When he wrote his first novel, Haruki Murakami confessed in a lecture, friends called to complain because the book made them want to drink. And when he writes, his words have a music all their own, much of it learned from jazz. Jay Rubin, a self-confessed fan, has written a book for. A review, and links to other information about and reviews of Haruki Murakami and the Music of Words by Jay Rubin.
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He started writing short stories when he was 30 years old as he first tried his hand in running a jazz bar.
There Rubin discusses issues of translating from the Japanese. Open Preview See a Problem? Discussing the texts Hear murakai Wind Sing and Pinball, at some length — and offering excerpts — helps fill in what has been a tremendous gap for English-language readers. Interestingly, ‘1Q84’ which got a fairly lukewarm appraisal in the west was the only one of Murakami’s long books which was translated without major cuts…. It also provides some great context regarding Murakami’s style and influences.
Some chapters are much more interesting and useful than others, in particular excerpts from his own writings and speeches. His story should also mjsic many aspiring writers. How about all those suicides We acknowledge and remind and warn you that they may, in fact, be entirely unrepresentative of the actual reviews by any other measure.
I hardly know anything about Murakami’s life, but this seems like a good place to start. At the aords, it felt like I have not only gained an insight on Murakami’s works, but also a glimpse into his reclusive life and mind. So as far as giving the reader information, Rubin does an excellent job.
Rubin touches on some of this stuff, but jaruki as thoroughly and as long as I’d want. I think the first book-length analysis of the fictions of Murakami, and an indispensable guide. She said that she got interested on this author when she saw a guy laughing out loud while in a bookstore holding and reading a Murakami book.
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Haruki Murakami and the music of words – Jay Rubin – Google Books
Don’t read this book until you’ve read all of Murakami’s works. The story of Murakami’s early jazz-club owning days and his particular interests are perhaps familiar to some readers, but Rubin fills in a great amount of detail.
I have read six Murakamis, currently plowing my way through 1Q Scott Fitzgerald, Tim O’Brien, among others. Account Options Sign in. Though it is obvious that Rubin wants to keep the tone of the book informational and biographical in broad strokes rather than critical, it seems that he cannot resist the occasional foray into psychological criticism, which are typically rather empty in nature and don’t carry much weight.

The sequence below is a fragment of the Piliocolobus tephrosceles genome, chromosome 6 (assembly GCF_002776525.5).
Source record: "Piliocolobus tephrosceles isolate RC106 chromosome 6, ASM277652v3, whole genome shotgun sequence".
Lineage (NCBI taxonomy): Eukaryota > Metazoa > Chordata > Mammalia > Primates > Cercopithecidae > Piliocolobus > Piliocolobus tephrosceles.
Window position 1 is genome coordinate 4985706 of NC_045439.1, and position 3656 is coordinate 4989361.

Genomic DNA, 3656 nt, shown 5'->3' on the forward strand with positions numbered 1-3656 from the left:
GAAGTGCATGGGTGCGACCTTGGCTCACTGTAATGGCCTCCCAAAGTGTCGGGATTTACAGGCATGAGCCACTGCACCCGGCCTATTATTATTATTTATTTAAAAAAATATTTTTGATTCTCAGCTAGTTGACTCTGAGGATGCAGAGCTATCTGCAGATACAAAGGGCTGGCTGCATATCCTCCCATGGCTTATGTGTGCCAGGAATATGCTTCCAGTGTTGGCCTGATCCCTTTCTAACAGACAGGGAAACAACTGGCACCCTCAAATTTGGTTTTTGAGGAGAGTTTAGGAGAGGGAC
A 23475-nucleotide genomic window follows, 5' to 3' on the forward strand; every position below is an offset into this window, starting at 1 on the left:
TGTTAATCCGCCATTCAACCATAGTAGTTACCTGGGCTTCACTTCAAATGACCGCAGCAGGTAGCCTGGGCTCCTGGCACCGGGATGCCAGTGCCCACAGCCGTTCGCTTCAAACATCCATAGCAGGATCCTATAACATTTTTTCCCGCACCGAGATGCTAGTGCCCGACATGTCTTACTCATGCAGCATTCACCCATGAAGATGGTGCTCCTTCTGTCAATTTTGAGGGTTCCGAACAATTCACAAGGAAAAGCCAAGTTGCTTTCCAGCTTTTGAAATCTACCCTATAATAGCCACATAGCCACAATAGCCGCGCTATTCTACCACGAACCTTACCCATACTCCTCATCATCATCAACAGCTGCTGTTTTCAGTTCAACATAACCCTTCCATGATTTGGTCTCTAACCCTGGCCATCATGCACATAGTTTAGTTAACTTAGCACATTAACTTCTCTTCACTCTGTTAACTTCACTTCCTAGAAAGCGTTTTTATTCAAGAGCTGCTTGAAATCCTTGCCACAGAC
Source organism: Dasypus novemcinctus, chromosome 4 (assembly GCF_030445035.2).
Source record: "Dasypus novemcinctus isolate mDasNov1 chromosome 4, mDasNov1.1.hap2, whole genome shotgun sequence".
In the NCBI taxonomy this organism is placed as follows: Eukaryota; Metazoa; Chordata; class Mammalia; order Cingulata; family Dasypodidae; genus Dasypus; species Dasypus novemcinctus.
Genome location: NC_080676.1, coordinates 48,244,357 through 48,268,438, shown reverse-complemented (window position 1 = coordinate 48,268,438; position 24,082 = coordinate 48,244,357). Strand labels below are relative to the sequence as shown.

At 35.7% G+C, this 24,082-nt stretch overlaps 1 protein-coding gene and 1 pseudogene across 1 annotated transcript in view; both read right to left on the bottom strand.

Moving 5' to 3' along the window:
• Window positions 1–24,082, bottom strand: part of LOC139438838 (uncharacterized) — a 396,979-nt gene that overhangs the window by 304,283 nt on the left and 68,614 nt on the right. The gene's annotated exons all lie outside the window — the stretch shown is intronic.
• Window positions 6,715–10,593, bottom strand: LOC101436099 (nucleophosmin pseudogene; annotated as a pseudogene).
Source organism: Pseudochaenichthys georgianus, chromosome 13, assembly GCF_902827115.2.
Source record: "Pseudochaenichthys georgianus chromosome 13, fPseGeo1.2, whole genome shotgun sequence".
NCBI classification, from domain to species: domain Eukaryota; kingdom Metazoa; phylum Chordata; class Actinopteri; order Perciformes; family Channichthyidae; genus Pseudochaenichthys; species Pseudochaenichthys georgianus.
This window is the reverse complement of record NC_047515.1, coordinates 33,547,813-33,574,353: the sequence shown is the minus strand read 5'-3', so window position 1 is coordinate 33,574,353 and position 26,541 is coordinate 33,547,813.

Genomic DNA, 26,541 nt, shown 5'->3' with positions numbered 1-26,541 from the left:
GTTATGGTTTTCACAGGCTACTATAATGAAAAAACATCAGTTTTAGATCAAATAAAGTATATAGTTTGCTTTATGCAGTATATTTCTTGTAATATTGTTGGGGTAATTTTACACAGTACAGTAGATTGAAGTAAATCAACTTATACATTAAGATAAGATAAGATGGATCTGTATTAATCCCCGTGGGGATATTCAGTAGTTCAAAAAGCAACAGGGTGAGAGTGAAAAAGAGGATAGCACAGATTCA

The bibliography lists the works essentially all of Raymond Carver’s works, as well as numerous other authorsand Rubin does discuss this aspect of Murakami’s work fairly well. Didn’t expect to see him outright dislike some stories!
Haruki Murakami and the Music of Words
My Murakami reading started last year when a Goodreads friend introduced him to me when I was in the hospital due to knee operation.
Ru This is a partial review of a partially read book. He fiercely defended Murakami’s omniscient position as an author and willingly accepted Murakami’s trademark illogical plot lines. To ask other readers questions about Haruki Murakami and the Music of Wordsplease sign up.
‘Haruki Murakami and the Music of Words’ by Jay Rubin (Review)
Of particular interest is a two-part appendix of “Translating Murakami”, and there is also a helpful Murakami-bibliography. And I think he gives some really useful insight that I would have never been able to access otherwise, stuff about things that just can’t be translated.
Among the most interesting sections of the book is Rubin’s appendix on “Translating Murakami”. In all this Rubin brings the enthusiasm of a fan as well as a translator of Murakami’s work.
Cyberculture, Cyborgs and Science Fiction: No eBook available Amazon.
Not everyone, surely, is similarly impressed when he writes: Haruki Murakami and the Music of Words can certainly be recommended to anyone interested in Murakami and his work. Doesn’t mean I’d say no to good writing and some editing here and there, of course! And when he writes, his words have a music all their own, much of it learned from jazz.
Consciousness and the Posthuman William S. May have to resort to purchasing it. Lists with This Book. In tracing Murakami’s career, he uses interviews he conducted with the author between andand draws on insights and observations gathered from over ten years of collaborating with Murakami on translations of his works.
Nov 16, Andrew Harrison rated it really liked it. Part of the fun lies in recognising the stories Rubin is discussing — and there are a lot of them. This is a partial review of a partially read book. Occasionally I think Rubin drifts into the speculative, especially with t Rubin gives quite a bit of biographical information about Murakami within the context of his writing, which allows the reader to see the connection between Murakami’s growth and changes of writing style in relation to his maturation as a person.
Jo — Definitely worth a read, especially if you’ve read a lot of Murakami’s work.